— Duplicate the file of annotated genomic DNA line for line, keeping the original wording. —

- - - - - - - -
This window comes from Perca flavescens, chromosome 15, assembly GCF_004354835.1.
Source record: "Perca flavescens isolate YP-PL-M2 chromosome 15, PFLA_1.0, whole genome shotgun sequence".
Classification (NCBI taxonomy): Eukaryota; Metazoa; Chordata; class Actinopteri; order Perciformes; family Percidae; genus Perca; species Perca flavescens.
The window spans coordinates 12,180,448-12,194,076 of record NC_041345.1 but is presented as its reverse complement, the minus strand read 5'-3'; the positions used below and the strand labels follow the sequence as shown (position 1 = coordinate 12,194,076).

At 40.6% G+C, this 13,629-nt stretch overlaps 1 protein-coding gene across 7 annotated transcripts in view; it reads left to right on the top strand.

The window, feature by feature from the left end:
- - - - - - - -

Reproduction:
This window comes from Perca flavescens, chromosome 15, assembly GCF_004354835.1.
Source record: "Perca flavescens isolate YP-PL-M2 chromosome 15, PFLA_1.0, whole genome shotgun sequence".
Classification (NCBI taxonomy): Eukaryota; Metazoa; Chordata; class Actinopteri; order Perciformes; family Percidae; genus Perca; species Perca flavescens.
The window spans coordinates 12,180,448-12,194,076 of record NC_041345.1 but is presented as its reverse complement, the minus strand read 5'-3'; the positions used below and the strand labels follow the sequence as shown (position 1 = coordinate 12,194,076).

At 40.6% G+C, this 13,629-nt stretch overlaps 1 protein-coding gene across 7 annotated transcripts in view; it reads left to right on the top strand.

The window, feature by feature from the left end: